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Balcar v. Kentucky State Reformatory

United States District Court, W.D. Kentucky, Louisville Division

December 18, 2017




         Two state prisoners at the Kentucky State Reformatory (KSR), Yale L. Balcar and Clarence Russell, filed a pro se complaint pursuant to 42 U.S.C. § 1983. This matter is before the Court on initial screening of the complaint pursuant to 28 U.S.C. § 1915A. By Memorandum Opinion and Orders entered October 24 and 25, 2017 (DNs 12 & 13), the Court dismissed Plaintiff Balcar from the action pursuant to Fed.R.Civ.P. 41(b) for failure to comply with a prior Order of this Court and for failure to prosecute. Therefore, the Court will perform its initial review on Plaintiff Russell's claims only. For the reasons that follow, the action will be dismissed.


         Plaintiff Russell sues KSR and also sues, in their individual and official capacities, KSR Warden Aaron Smith and KSR Legal Officer Casey Dowden. The complaint alleges generally that Plaintiff Russell was “Denied Access to Courts.” Much of the complaint specifically pertains to Plaintiff Balcar, who has been dismissed from this action. The Court will focus on those parts of the complaint that pertain to both Plaintiffs and only to Plaintiff Russell. The following allegations appear to apply to both Plaintiffs:

Law Libraries and Legal Assistance is close about 20 days a month her a Kentucky State Reformatory . . . .
Warden Aaron Smith and Casey Dowden is denied or lack of an adequate library or legal assistance and ledgal copy for Court is frustrated or impeded us from bring claims about our criminal conviction or sentence or about our conditions of confinement. There is a Actual injury her on my case because you cannot get to the Law library for reach and cannot get copy to send to the Court . . . .

         The only paragraph specifically to mention Plaintiff Russell is as follows:

Warden Smith want Balcar to stop all legal help to all inmates and Clarence Russell. Clarence Russell has a criminal case and is protected by the Sixth Amendment right to the effective assistance to legal help and Warden Smith and Guards wont to interference with the legal help Balcar ability to consult for legal help, violate Russell rights. The Court has held that restriction to legal help by a jailhouse lawyer violate the Fourteenth Amendment's Due Process Clause. Also Balcar to Russell has the right to privacy as a Jail house lawyer under the Fourteenth Amendment right of privacy. Warden Smith and Guards cannot searches and read other prisoners legal paper as Clarence Russell that is in Balcar cell. Which they have done. They can search contraband only. Fourth Amendment claim for unreasonable cell searches is when they reads legal paper works.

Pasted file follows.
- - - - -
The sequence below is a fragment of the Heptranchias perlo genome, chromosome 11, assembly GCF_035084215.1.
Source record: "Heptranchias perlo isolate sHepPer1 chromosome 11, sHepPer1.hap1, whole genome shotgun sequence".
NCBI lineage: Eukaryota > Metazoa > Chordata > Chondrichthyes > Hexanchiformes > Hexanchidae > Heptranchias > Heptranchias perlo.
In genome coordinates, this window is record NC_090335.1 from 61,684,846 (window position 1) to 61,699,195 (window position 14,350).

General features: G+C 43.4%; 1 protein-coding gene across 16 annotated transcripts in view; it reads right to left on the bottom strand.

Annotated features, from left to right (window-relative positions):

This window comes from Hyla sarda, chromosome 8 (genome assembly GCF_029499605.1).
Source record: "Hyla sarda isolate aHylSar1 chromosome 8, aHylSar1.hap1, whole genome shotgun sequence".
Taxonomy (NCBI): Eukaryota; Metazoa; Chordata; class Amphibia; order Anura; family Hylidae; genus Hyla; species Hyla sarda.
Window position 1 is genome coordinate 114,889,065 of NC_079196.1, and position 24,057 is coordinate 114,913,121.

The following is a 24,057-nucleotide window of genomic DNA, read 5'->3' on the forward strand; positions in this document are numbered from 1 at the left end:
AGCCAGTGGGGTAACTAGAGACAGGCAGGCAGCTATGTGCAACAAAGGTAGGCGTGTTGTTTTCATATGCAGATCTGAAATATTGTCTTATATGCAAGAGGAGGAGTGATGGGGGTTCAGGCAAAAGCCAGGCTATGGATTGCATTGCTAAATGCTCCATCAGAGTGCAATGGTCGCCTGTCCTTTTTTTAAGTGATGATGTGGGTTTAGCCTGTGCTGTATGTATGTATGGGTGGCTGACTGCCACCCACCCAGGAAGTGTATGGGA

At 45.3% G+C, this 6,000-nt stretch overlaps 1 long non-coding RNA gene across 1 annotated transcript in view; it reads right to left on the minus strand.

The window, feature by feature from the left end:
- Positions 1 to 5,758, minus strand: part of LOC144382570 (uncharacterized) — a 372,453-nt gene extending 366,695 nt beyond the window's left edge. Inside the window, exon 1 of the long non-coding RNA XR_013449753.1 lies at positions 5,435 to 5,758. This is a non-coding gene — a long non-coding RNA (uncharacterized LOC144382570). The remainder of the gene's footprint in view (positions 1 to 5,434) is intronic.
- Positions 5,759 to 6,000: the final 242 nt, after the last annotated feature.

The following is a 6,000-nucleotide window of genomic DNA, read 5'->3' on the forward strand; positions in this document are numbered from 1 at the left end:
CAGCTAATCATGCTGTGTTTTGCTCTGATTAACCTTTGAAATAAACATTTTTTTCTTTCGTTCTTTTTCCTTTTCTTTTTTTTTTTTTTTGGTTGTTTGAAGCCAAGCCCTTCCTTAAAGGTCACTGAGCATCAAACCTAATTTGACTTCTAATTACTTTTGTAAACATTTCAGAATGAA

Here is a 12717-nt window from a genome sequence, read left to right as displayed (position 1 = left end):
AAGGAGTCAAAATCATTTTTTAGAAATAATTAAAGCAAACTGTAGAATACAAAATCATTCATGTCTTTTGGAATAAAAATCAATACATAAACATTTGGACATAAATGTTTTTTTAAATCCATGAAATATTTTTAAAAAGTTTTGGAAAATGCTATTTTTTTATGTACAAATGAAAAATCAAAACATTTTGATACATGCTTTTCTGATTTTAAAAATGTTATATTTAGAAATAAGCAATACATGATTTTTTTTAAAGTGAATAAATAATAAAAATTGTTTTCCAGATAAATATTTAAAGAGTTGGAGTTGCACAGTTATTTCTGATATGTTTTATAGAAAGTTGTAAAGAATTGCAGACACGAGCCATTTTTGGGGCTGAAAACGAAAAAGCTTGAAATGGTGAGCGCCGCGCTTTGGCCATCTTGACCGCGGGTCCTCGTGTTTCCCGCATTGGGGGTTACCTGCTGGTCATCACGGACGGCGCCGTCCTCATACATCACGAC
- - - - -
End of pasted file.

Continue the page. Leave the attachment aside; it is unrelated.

As relief, Plaintiff Russell seeks compensatory and punitive damages and an injunction to “Immediately arrange the opening of the Law Library 5 Days a weeks and in the morning and afternoon.”


         Because Plaintiff is a prisoner seeking relief against governmental entities, officers, and/or employees, this Court must review the instant action under 28 U.S.C. § 1915A. See McGore v. Wrigglesworth, 114 F.3d 601, 604 (6th Cir. 1997), overruled on other grounds by Jones v. Bock, 549 U.S. 199 (2007). Under § 1915A, the trial court must review the complaint and dismiss the complaint, or any portion of the complaint, if the court determines that it is frivolous or malicious, fails to state a claim upon which relief may be granted, or seeks monetary relief from a defendant who is immune from such relief. See § 1915A(b)(1), (2).

         A claim is legally frivolous when it lacks an arguable basis either in law or in fact. Neitzke v. Williams, 490 U.S. 319, 325 (1989). The trial court may, therefore, dismiss a claim as frivolous where it is based on an indisputably meritless legal theory or where the factual contentions are clearly baseless. Id. at 327.

         In order to survive dismissal for failure to state a claim, “a complaint must contain sufficient factual matter, accepted as true, to ‘state a claim to relief that is plausible on its face.'” Ashcroft v. Iqbal, 556 U.S. 662, 678 (2009) (quoting Bell Atl. Corp. v. Twombly, 550 U.S. 544, 570 (2007)). “A claim has facial plausibility when the plaintiff pleads factual content that allows the court to draw the reasonable inference that the defendant is liable for the misconduct alleged.” Id. (citing Twombly, 550 U.S. at 556). “[A] district court must (1) view the complaint in the light most favorable to the plaintiff and (2) take all well-pleaded factual allegations as true.” Tackett v. M & G Polymers, USA, LLC, 561 F.3d 478, 488 (6th Cir. 2009) (citing Gunasekera v. Irwin, 551 F.3d 461, 466 (6th Cir. 2009) (citations omitted)). “A pleading that offers ‘labels and conclusions' or ‘a formulaic recitation of the elements of a cause of action will not do.' Nor does a complaint suffice if it tenders ‘naked assertion[s]' devoid of ‘further factual enhancement.'” Iqbal, 556 U.S. at 678 (quoting Twombly, 550 U.S. at 555, 557).

         Although courts are to hold pro se pleadings “to less stringent standards than formal pleadings drafted by lawyers, ” Haines v. Kerner, 404 U.S. 519 (1972), this duty to be less stringent “does not require us to conjure up unpled allegations, ” McDonald v. Hall, 610 F.2d 16, 19 (1st Cir. 1979), or to create a claim for a plaintiff. Clark v. Nat'l Travelers Life Ins. Co., 518 F.2d 1167, 1169 (6th Cir. 1975). To command otherwise would require courts “to explore exhaustively all potential claims of a pro se plaintiff, [and] would also transform the district court from its legitimate advisory role to the improper ...

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